Ethyl Sharp - Schemes Of Questionable Nature
By Bob Weaver
He was a legend in his time as a Lothario, boozer and con-man, marrying at least five women, most them having considerable means.
Ethyl Charles Sharp sprung from a Nicut family that are among Calhoun's earliest settlers, most them hard-working and respected citizens.
Born in a family of ten children in 1889, he was the son of Robert (1862-1946) and Cordelia Ellen Burns Sharp (1869-1945).
Robert, Ethyl's father and his sister Clara Sharp Hall of Nicut
Sharp family at Nicut homestead, circa 1920s
Ethyl lived a conflicted life, while intelligent and talented, he often embarked on schemes of a questionable nature. He carried a "Dapper Dan" persona to being a sloven but fanatic fisherman.
Most of his acquaintances said he was always looking for an easier, softer way.
Ethyl was born in 1889, leaving his Nicut family to become educated at a Baptist church school, the Oneida Institute in Clay County, Kentucky, an institution created about 1900 by his mother's relative, the Rev. Anderson Burns.
Rev. Anderson Burns, famously known as "Burns of the Mountains," was a brother to Roane-Calhoun minister Rev. William Burns, the founder of a dozen or more churches in Calhoun and the central West Virginia region.
Ethyl lived much of his adult life in Savannah, Georgia, but returned to West Virginia in his older years.
He often dressed to the hilt in silk suits wearing a bow tie and gloves, while working for a number of companies peddling their goods.
About 1930 he acquired a custom-built bus called the "Blue Moon," symbolic of old-time medicine show transportation, peddling spirits for Mogen-David Wines and Bach Candy, while selling insurance.
Later he formed the Federal Detective Agency in Savannah and repossessed cars and equipment. A few Calhouners will remember him driving around the county with the logo on his car.
Sharp with first wife Vera Campbell and their children, photo 1920s
Family members said during his lifetime he studied books about how to be a good lover, first marrying Vera Campbell of Nicut of the Civil War Campbell family: SHE CARRIED IN SADDLE A TINY NEGRO GIRL' - Calhoun Family Rescues Orphan Girl From Civil War Battlefield, Nicut House Holds Many Memories(03/19/2013).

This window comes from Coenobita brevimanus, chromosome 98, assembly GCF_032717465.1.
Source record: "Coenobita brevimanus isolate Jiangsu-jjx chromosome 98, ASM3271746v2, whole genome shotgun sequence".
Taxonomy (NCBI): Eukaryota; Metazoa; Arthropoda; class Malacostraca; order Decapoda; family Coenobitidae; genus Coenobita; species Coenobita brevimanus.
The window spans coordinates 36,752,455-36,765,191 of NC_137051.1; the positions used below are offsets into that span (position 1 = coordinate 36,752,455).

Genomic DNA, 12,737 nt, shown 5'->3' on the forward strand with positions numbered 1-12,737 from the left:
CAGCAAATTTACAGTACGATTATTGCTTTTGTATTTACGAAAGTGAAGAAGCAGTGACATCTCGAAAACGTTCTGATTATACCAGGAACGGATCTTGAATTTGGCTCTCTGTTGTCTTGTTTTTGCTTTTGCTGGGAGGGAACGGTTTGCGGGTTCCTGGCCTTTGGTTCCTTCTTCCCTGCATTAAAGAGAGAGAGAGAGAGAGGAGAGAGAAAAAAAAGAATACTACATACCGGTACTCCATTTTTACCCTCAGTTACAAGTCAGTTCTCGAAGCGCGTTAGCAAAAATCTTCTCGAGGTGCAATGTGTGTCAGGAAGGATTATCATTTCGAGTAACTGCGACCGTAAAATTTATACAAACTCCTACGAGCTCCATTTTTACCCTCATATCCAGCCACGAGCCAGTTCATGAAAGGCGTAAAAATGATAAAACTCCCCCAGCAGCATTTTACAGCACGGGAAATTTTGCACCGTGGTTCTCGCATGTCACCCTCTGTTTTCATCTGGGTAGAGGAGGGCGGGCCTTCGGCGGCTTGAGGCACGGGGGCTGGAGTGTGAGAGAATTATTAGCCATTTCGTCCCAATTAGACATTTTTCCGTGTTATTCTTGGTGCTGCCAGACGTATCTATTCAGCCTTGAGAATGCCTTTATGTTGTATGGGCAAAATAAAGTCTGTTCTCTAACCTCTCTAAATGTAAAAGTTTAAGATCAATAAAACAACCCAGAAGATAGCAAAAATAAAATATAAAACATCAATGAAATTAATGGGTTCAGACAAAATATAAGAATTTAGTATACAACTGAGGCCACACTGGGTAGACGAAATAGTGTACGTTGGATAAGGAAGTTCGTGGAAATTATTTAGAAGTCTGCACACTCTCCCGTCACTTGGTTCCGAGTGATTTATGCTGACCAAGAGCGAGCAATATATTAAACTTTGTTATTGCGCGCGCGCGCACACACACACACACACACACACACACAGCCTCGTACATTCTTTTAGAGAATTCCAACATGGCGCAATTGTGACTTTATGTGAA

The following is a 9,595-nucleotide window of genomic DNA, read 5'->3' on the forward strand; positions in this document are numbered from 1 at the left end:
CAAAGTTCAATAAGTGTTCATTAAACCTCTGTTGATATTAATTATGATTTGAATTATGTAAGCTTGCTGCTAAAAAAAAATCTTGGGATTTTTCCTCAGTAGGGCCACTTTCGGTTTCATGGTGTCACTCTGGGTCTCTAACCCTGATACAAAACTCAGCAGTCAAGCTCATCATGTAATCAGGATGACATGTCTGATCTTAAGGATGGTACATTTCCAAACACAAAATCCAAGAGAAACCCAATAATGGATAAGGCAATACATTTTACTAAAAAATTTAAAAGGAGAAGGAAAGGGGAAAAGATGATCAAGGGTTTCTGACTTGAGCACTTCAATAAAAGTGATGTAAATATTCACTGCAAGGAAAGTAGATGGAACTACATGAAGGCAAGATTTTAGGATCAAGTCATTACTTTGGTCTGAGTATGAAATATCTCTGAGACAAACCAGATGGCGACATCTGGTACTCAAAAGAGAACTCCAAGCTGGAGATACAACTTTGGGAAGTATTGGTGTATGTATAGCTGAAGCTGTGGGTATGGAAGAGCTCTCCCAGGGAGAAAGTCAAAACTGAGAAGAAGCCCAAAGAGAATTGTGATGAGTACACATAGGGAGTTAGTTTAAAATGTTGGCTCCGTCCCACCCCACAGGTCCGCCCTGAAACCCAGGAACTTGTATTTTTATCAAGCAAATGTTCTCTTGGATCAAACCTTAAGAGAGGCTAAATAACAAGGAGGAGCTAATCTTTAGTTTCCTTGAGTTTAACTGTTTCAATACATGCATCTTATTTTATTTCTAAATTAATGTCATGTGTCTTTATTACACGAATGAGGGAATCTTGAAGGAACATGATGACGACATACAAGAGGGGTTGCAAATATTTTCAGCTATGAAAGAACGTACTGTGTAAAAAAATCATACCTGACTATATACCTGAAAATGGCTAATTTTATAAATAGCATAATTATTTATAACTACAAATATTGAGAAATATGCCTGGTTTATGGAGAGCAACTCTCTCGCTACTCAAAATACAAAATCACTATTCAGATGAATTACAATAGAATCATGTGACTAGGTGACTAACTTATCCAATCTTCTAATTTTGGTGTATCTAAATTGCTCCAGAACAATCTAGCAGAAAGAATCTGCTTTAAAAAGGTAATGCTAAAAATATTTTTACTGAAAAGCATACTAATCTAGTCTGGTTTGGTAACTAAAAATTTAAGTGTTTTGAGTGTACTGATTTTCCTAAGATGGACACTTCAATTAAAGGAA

At the end of his marrying life, he married a grand Calhoun lady who spent most of her life in Spencer, Lelah Hardman Vandale, daughter of Allie and Narcissus Barr Hardman, she being an heir to their large holdings.
Ethyl, being discouraged by the lack of his wife's financial support, secretly took a few loads of Hardman cattle to the livestock sale to imbue himself with some cash. Records indicate he was never charged for the incident, but the marriage ended in divorce.
A family member recalled an image of Ethyl deer hunting along Nicut road on a rainy day, holding an umbrella over his head, after he attempted to "shake down" family members for the cost of his brother's casket.
Photo sent by Ethyl's brother Clyde Sharp from
US Calvary, Ft. Bliss, Texas to his Nicut family
Ethyl's brother Norville established the Sharps Clinics as a chiropractor, including a branch located in Roane County.
Brother Clyde Sharp served as a combatant in US Calvary military actions in the southwest in the early 1900s, and went on to work for Western Union for 40 years, while yet another brother was a respected Clarksburg clergyman.
Ethyl (right) with brother Norville in Robert Sharp Store at Gip WV (1920s), purchased by Vance Hall in 1937
Ethyl lived to a ripe old age, passing in the 1970s and donating his body to West Virginia University for medical science.